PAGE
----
Makes me wonder….what might the big-C Church look like if Christ followers were not restricted by gender, but encouraged to use all their gifts ~ bringing God glory and advancing His kingdom.

  5. I have a question. I’m a young wife – my husband and I have been married for almost six years – and a topic we have been stuck on for a while is the concept of The Husband Trump Card. As in, a husband and wife are a team and should make major decisions together, but the husband has the final say if they can’t reach an agreement. I’ve been studying the Scriptures and so far haven’t found anything specific backing that up. But when I question it, the very same Scriptures I’ve read are used in its defense. So how do we, as a church, as Christians, deal with this idea while advocating women being in leadership? What do the Scriptures REALLY say? What REALLY is God’s design in this area?

  6. You brought up something interesting when said, “Can a strong wife flourish in public under the mature leadership of a private and passive husband?” I just read a very intersting blog on Christianitytoday.com about this – did you see it? http://www.christianitytoday.com/women/2012/november/hes-just-not-spiritual-leader-and-other-christian-dating.html

  7. I have always (in the past) found it disturbing with women leadership in the chuch. However, over the past year at new life learning in “Restoration Ministries” and lots of study and self thought, I’ve come to the conclusion that it has become a non issue – for me. I have split the “Mary Magdaline” story and believe that the other “Mary” was also a follower/apostle of Jesus Christ. Yet in a world dominated by man and in the process of building the church, women were overlooked as leaders, because man is supposed to be the one leading. Yet what if we are passive in this area, due to upbringing or other factors, and can and will lead with the help and guidance of our church and the women in it?

  8. @ Melissa – THANKS. That was an issue I was rised with and come to believe that it is a matter of temperment, knowledge, and caring for each other – not dominance. Hopefully the subject will be covered extensively. Wayne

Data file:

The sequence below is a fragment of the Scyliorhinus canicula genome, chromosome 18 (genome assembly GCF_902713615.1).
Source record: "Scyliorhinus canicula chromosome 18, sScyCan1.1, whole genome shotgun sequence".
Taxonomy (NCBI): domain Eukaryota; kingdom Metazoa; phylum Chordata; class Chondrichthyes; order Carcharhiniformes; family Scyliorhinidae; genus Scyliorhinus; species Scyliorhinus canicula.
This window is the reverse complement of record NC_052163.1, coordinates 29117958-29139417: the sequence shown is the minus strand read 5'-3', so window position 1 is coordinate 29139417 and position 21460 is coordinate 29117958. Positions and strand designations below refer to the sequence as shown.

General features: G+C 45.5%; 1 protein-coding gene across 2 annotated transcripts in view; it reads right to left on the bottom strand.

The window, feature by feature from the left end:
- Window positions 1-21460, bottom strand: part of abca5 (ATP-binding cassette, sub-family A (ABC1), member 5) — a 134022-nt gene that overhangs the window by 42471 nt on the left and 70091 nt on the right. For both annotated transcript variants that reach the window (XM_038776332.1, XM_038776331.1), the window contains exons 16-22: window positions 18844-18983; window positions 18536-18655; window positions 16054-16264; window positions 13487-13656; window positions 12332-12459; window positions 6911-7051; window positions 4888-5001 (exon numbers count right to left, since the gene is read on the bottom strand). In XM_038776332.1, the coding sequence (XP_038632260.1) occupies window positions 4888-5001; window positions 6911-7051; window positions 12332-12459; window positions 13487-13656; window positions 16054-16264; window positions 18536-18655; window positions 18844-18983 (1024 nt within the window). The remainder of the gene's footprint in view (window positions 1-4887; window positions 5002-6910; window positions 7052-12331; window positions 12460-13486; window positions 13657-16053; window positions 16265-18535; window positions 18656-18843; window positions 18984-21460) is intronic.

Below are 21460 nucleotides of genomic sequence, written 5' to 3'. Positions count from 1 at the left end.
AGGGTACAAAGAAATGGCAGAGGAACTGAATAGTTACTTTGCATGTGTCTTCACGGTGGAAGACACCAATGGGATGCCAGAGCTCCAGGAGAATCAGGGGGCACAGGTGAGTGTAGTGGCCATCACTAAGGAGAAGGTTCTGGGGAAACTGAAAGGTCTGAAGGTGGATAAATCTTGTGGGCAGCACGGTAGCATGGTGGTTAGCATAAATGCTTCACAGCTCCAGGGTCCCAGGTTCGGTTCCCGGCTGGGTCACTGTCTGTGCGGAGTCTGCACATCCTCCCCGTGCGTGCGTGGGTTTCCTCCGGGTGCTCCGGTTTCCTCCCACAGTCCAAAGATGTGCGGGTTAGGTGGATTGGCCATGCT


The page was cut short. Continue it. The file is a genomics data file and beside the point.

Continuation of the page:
9. “What the Scriptures say” often varies and thus what people say the Scriptures say often tells us much about them.

    Sometimes, I’ve wondered if this is as much of how the Holy Spirit speaks through Scripture as any other way.

    I pray Christ’s mercy for those who use Scripture to their own end.

  10. Melissa, i love your question and the spirit in which you ask it -:)-
    Remember, God is a Triune (three-in-one) being who exists together as God the Father, God the Son, and God the Holy Spirit. The oneness, unity, and community within the Trinity includes no Person of the Godhead having a “trump card”.

    For centuries theologians, biblical scholars, and religious leaders have tried to comprehend and explain the Trinity of God. I will leave the debating to them. My take is that similar to the miracle and mystery in marriage as well as the miracle and mystery in Christ and His Bride the Church, the Trinity of God is a miracle and mystery no one will ever fully understand. Remember equality is an intrinsic component within the Trinity of God; equality is also an intrinsic component within a Christian marriage.

    Melissa, i encourage you and your husband to revisit God’s original marriage design before sin entered the marriage story. Celebrate mutual equality ~ both man and woman made in the image of a loving, powerful, prophetic Triune God. And celebrate mutual authority ~ both man and woman given the procreation and dominion mandates.

    Personally, when i review God’s original mission and purposes for marriage, i am not primarily concerned with specific goals, action plans, gender, or predetermined roles. My bride and i don’t approach marriage from a who has a “trump card” or troubled marriage prevention perspective. Our goal is to humbly “be subject to one another in the fear of Christ” (Eph.5:21)

    After 36 years of marriage, anne+my focus is on redemption. Our life goal is to experience and live out marriage “two becoming one” as God originally designed ~ as co-leaders submitting first to God, and then to each other.

    Melissa, we challenge you to celebrate that God created both you and your husband in His image as equal partners; then passionately live out the unique one-flesh (spirit+soul+body oneness) marriage relationship….where no one has a “trump card”.

  11. Hi Pastor Brady,